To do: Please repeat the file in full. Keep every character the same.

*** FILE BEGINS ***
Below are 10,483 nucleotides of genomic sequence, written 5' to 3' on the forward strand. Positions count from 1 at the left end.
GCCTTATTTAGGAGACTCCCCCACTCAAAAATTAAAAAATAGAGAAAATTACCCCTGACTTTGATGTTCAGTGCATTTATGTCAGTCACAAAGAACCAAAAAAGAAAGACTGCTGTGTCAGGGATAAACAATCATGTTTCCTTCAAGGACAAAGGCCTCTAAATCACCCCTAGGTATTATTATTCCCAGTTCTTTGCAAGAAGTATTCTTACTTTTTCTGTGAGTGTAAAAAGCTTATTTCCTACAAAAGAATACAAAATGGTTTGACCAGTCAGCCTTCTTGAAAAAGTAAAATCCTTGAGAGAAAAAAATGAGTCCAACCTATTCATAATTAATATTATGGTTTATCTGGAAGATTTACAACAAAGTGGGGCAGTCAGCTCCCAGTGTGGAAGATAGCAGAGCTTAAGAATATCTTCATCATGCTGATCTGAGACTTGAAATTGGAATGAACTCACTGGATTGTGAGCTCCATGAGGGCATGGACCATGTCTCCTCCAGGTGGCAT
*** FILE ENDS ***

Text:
Below are 10,483 nucleotides of genomic sequence, written 5' to 3' on the forward strand. Positions count from 1 at the left end.
GCCTTATTTAGGAGACTCCCCCACTCAAAAATTAAAAAATAGAGAAAATTACCCCTGACTTTGATGTTCAGTGCATTTATGTCAGTCACAAAGAACCAAAAAAGAAAGACTGCTGTGTCAGGGATAAACAATCATGTTTCCTTCAAGGACAAAGGCCTCTAAATCACCCCTAGGTATTATTATTCCCAGTTCTTTGCAAGAAGTATTCTTACTTTTTCTGTGAGTGTAAAAAGCTTATTTCCTACAAAAGAATACAAAATGGTTTGACCAGTCAGCCTTCTTGAAAAAGTAAAATCCTTGAGAGAAAAAAATGAGTCCAACCTATTCATAATTAATATTATGGTTTATCTGGAAGATTTACAACAAAGTGGGGCAGTCAGCTCCCAGTGTGGAAGATAGCAGAGCTTAAGAATATCTTCATCATGCTGATCTGAGACTTGAAATTGGAATGAACTCACTGGATTGTGAGCTCCATGAGGGCATGGACCATGTCTCCTCCAGGTGGCAT